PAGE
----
Loneliness in old age

Petra Bensted has created this photo essay to highlight the loneliness felt by many older Australians.

Loneliness in old age

When I was working on this project, my mother was 83. My neighbours, who are widows and widowers, are really interesting, entertaining, humorous people, but are rarely noticed because people don’t take the time to listen. I got to know these people on a personal basis and found they all have something in common – they are so lonely. Loneliness in old age is a terrible side effect of our culture.

Photography is my voice, so I decided to do a photo essay to raise awareness of this situation in our society – to give a voice to the seniors who are lonely. If, by creating this awareness, I could just change the life of one senior, then I have achieved my goal.

Does Lieselotte's strory resonate with you? Do you know someone in her situation who you could reach out to?

See more of Petra's work on Flickr.

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    COMMENTS

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    25th May 2019
    3:33pm
    have a friend who lives on own...says she is not lonely but that is just a facade. Loneliness in the elderly is terrible and the only person she sees is the postie ..her family rarely visit as they are tied up with their own lives and live some distance away. I am firmly of the belief that not speaking to another person on a daily basis hastens dementia.
    ollie
    26th May 2019
    10:40am
    As a widower I know what it is like its strange when my wife passed away she was only sixty I found all our friends seemed to go their own way. But I think that is how Australians have become in the last 20 years. It used to be look after your neighbour now its I am ok stuff you. When my father came to this country after being a prisoner of war in Poland I remember him saying how great the people of this country are how they would give you the shirt of their backs how times have changed saying all that I have got on with life and am enjoying it .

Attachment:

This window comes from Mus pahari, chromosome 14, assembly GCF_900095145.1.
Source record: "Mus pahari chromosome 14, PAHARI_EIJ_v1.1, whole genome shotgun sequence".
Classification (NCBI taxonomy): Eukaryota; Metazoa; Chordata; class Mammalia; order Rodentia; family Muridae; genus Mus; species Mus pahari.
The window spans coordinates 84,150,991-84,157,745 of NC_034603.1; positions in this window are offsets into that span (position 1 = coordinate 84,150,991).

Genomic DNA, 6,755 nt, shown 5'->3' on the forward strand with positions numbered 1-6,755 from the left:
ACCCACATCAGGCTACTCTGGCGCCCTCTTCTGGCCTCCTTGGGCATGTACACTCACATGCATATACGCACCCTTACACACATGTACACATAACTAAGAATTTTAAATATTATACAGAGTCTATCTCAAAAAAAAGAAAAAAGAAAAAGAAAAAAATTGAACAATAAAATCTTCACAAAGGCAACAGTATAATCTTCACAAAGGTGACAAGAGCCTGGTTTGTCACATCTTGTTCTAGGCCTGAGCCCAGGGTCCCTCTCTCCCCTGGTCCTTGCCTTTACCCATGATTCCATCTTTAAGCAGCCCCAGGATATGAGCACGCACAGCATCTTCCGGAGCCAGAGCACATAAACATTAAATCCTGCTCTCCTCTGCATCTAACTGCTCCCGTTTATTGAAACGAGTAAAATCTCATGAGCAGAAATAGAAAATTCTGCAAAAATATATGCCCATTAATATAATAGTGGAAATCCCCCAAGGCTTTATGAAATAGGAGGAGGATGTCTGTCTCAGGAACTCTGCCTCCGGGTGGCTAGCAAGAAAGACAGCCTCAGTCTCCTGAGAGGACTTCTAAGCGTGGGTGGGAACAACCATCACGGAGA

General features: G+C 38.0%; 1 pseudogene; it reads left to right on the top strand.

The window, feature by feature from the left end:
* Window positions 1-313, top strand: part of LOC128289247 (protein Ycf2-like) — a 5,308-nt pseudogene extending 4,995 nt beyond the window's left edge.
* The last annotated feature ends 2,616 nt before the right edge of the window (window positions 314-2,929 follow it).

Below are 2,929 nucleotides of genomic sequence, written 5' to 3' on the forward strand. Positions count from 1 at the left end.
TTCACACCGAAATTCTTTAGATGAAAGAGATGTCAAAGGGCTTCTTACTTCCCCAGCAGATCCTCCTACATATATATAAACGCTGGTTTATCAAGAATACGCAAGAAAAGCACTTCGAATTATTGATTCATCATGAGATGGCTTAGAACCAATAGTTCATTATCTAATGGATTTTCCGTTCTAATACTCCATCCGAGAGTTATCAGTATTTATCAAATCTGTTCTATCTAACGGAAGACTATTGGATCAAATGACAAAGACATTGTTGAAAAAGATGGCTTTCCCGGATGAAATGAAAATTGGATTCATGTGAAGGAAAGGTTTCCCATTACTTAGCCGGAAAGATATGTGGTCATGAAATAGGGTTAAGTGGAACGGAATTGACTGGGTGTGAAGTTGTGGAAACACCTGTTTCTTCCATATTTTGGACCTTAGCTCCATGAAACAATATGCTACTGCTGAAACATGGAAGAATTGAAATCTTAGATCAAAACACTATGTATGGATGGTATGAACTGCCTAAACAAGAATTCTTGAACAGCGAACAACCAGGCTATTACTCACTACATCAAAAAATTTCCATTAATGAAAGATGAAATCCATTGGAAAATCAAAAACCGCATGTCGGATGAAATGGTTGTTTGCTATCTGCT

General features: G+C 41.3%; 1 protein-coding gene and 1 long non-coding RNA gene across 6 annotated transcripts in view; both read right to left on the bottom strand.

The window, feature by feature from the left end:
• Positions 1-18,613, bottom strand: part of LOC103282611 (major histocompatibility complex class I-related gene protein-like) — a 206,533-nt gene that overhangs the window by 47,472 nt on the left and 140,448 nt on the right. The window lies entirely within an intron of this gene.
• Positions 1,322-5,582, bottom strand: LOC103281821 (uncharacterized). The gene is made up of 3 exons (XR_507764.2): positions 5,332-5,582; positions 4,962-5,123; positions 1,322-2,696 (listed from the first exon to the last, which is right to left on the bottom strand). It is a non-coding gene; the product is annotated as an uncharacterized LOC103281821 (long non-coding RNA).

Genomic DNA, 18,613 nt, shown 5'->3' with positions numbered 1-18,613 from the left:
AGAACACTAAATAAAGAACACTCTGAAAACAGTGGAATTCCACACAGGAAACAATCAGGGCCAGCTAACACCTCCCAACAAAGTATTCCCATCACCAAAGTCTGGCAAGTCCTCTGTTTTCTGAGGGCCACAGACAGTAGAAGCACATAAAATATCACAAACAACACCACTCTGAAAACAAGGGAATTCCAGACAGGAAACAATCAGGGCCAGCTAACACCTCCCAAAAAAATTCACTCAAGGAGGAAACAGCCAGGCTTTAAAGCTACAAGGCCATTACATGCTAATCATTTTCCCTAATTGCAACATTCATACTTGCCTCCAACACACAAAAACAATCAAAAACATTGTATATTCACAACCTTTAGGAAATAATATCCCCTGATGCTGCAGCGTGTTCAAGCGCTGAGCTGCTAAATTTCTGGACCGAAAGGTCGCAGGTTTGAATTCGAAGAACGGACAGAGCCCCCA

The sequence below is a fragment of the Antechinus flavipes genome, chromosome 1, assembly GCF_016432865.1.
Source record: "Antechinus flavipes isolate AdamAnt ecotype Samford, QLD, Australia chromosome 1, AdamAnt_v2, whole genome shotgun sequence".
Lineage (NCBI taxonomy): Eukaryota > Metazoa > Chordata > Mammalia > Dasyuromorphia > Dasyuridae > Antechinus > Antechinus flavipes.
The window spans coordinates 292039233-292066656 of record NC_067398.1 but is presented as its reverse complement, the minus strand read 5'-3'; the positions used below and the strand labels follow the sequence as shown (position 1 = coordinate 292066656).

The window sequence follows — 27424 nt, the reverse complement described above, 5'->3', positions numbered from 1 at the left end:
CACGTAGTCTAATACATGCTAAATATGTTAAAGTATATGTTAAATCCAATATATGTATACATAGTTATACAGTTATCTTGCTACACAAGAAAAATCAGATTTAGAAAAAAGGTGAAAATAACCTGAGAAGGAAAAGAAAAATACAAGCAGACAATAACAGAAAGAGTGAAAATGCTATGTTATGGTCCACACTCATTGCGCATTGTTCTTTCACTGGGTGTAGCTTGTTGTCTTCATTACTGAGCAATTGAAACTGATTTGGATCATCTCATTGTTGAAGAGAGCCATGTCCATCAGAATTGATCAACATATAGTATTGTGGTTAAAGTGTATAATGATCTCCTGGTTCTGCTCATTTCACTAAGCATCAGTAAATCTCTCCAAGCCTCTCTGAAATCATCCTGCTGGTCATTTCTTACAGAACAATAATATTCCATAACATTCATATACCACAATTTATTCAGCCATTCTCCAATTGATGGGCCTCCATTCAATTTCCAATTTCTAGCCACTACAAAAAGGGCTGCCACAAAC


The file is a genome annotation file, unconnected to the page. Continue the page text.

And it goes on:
Anonymous
    26th May 2019
    11:00am
    So true, ollie - now it's catch as catch can greed is good and every man for himself.

    It concerns me that everyone with an 'issue' these days demands that BigGuv step in and enforce it for them... been that way since the heady days of the Great Feminist Revolution - The Cause - country's never looked up since.
    ollie
    26th May 2019
    10:40am
    As a widower I know what it is like its strange when my wife passed away she was only sixty I found all our friends seemed to go their own way. But I think that is how Australians have become in the last 20 years. It used to be look after your neighbour now its I am ok stuff you. When my father came to this country after being a prisoner of war in Poland I remember him saying how great the people of this country are how they would give you the shirt of their backs how times have changed saying all that I have got on with life and am enjoying it .

    26th May 2019
    10:52am
    I've suffered from loneliness all of my life; it's getting worse.
    Anonymous
    26th May 2019